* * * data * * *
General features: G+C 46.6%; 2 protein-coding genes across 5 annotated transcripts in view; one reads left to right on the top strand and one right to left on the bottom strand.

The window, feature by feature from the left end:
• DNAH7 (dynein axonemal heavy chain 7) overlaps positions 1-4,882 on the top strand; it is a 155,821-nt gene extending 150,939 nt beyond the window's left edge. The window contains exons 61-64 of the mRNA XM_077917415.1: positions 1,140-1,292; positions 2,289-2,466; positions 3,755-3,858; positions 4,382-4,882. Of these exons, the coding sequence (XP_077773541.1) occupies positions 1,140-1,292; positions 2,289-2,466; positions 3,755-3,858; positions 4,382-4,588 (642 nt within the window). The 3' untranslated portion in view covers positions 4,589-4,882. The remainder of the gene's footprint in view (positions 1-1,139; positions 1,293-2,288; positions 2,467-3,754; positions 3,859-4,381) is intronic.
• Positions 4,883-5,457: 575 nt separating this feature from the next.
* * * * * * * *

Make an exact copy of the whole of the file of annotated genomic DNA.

General features: G+C 46.6%; 2 protein-coding genes across 5 annotated transcripts in view; one reads left to right on the top strand and one right to left on the bottom strand.

The window, feature by feature from the left end:
• DNAH7 (dynein axonemal heavy chain 7) overlaps positions 1-4,882 on the top strand; it is a 155,821-nt gene extending 150,939 nt beyond the window's left edge. The window contains exons 61-64 of the mRNA XM_077917415.1: positions 1,140-1,292; positions 2,289-2,466; positions 3,755-3,858; positions 4,382-4,882. Of these exons, the coding sequence (XP_077773541.1) occupies positions 1,140-1,292; positions 2,289-2,466; positions 3,755-3,858; positions 4,382-4,588 (642 nt within the window). The 3' untranslated portion in view covers positions 4,589-4,882. The remainder of the gene's footprint in view (positions 1-1,139; positions 1,293-2,288; positions 2,467-3,754; positions 3,859-4,381) is intronic.
• Positions 4,883-5,457: 575 nt separating this feature from the next.